SMEAR CAMPAIGN MARS GUAM GUBERNATORIAL RACE

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HAGATNA, Guam (Pacific Daily News, September 19) – Guam Democrat gubernatorial candidate Robert Underwood and his running mate Sen. Frank Aguon Jr. said yesterday Gov. Felix Camacho's administration was behind recently distributed fliers depicting Underwood as anti-Filipino.

The Underwood-Aguon camp alleged that governor's staff assistant John Vega has been linked to the racially charged fliers. Vega couldn't be reached for comment as of press time last night.

The Camacho-Cruz camp yesterday refuted Underwood's allegations. Camacho is seeking a second term in office with new running mate Republican Sen. Mike Cruz.

Underwood, who held a press conference yesterday on the fliers, acknowledged that the race issue involving Guam's Filipino community also surfaced in the previous gubernatorial election, but the people behind it were anonymous. Underwood lost in the 2002 gubernatorial race to the Republican team of Camacho and Kaleo Moylan.

But in the recent situation involving fliers painting him in a negative light, Underwood said, "it is clear it is the Camacho administration doing this."

Voters will decide who becomes Guam's next governor during the Nov. 7 General Election.

Underwood said his record as a former member of the U.S. Congress shows he is not anti-Filipino. For example, he said, he helped many Filipino families reunite by advocating for their immigration cases and helping Filipino-American veterans.

"In order to hold on to power, they create racial division. This action is shameful because it compromises the harmony we as a community have nurtured over the years," Underwood said of the Camacho-Cruz campaign team. Camacho is seeking a second term with new running mater Republican Sen. Mike Cruz.

Underwood said instead of conducting a "gutter campaign," he would like the campaign to be based on such issues as the recent shortage of blood supply at the Guam Memorial Hospital, and the recurring water problems in Agat and Santa Rita.

Witness presented

During its press conference yesterday to deny the allegations in the recent fliers, the Underwood-Aguon team presented a witness, Eva Ybanez.

Ybanez, an auditor with the Guam Visayas Mindanao association, said Vega, who works at the governor's office, was handing out such fliers at the group's meeting Sunday.

Vega is a staff assistant to Camacho.

After the Underwood-Aguon press conference, the Camacho-Cruz team issued a press release to respond to the allegations.

"Regarding Mr. Vega, this campaign has not and will not make any attempts to encourage or suppress any individual's right to express their opinion even if they are employees of the government, especially on issues about which they feel strongly," the Camacho-Cruz team said.

Vega was not home when called for comment.

In its press release, the Camacho-Cruz team responded to Underwood's allegations. "The Camacho-Cruz campaign had no involvement in the dissemination of any information regarding discriminatory statements against any race or ethnicity made by Robert Underwood," the Camacho-Cruz team said.

Additionally, the press release first treats the flier's allegations as factual, but later backs off, stating that Underwood should respond "to the allegations that he has made strong discriminatory statements against Guam's Filipinos throughout his public career, rather than trying to place blame on anyone who feels compelled to inform the public about those racist comments."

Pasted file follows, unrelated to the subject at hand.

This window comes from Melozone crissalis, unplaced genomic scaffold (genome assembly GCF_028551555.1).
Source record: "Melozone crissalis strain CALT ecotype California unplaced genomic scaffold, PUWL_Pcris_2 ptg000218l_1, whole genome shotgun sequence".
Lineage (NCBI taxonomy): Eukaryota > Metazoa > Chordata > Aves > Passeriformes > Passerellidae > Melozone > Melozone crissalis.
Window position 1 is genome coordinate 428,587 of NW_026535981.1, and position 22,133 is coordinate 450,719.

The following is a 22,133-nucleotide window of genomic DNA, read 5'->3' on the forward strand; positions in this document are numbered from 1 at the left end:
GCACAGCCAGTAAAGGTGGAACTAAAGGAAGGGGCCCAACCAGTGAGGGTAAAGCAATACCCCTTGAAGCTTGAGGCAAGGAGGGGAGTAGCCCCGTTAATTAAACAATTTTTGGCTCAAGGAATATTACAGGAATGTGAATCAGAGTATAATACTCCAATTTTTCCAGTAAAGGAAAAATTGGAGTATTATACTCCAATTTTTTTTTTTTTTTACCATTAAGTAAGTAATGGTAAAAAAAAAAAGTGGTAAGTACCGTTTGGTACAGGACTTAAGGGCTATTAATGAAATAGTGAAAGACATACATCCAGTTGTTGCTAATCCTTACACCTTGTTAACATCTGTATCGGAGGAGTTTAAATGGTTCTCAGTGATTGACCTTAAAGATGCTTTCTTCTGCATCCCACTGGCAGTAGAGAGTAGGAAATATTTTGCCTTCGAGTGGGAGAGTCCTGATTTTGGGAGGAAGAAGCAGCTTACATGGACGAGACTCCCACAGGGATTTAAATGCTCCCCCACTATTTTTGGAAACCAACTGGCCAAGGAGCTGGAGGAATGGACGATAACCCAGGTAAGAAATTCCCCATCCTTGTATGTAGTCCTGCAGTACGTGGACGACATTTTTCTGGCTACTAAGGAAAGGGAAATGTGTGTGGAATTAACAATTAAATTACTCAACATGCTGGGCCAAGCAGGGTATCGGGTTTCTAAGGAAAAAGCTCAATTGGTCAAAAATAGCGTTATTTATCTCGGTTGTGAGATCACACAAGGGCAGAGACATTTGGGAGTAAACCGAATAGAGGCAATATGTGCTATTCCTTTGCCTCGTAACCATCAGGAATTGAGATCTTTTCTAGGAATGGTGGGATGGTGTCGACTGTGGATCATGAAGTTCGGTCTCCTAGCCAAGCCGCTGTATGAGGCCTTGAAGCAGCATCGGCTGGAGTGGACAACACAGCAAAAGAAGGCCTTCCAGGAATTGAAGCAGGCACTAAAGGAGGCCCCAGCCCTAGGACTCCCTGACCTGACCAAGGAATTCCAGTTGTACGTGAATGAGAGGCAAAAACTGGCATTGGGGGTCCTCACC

Causing divide?

Ybanez said Vega approached her husband, who was in the same meeting, and gave her husband one of the fliers. She said Vega told her to keep flier and give it to the Underwood-Aguon campaign.

"I don't like the fact that they are trying to divide the Filipino community using false allegations," Ybanez said, reading a statement during the Underwood-Aguon press conference.

About two dozen members of Guam's Filipino community were in attendance during the Underwood-Aguon press conference in a show of support for the Democrat gubernatorial standard-bearer.

The flier that Ybanez said Vega handed out quotes another Filipino community member, Lloyd Umagat. The flier quotes Umagat as saying: "Only the new Filipinos who do not know about Robert Underwood will support him. I will never vote for Underwood."'

Umagat stood by Underwood's side at the press conference yesterday, and said he's been supporting Underwood since the 2002 gubernatorial election.

"When I saw the flier, I was surprised that some of my friends on the other side would go to the extent," Umagat said, of quoting him out of context.

In the 2002 gubernatorial election, Umagat said his friends and family made an analysis of whom to support between Camacho and Underwood by looking strictly at qualifications of both candidates.

"I call all Filipinos who owe nothing to this administration to support us," Umagat said.

Aguon said Guam voters haven't condoned smear tactics.

"Over the course of our campaign, we've focused on real issues," Aguon said.

He said when statements about Underwood are untrue he must stand up to defend his running mate.

"I have never thought negatively of Filipinos and these accusations, though a repeat from four years ago, continue to be wrong and hurtful," Underwood said.

In the previous Guam General Election, about 17 percent of the registered voters said they were born in the Philippines. About 58 percent said at the time said they were born on Guam.

[PIR editor’s note: According to PIR archives, Robert Underwood was awarded the Philippines Presidential Merit Award for "steady leadership in promoting stronger cooperation and mutual understanding between the Philippines and the United States through legislation". ]

September 19, 2006

Pacific Daily News: www.guampdn.com

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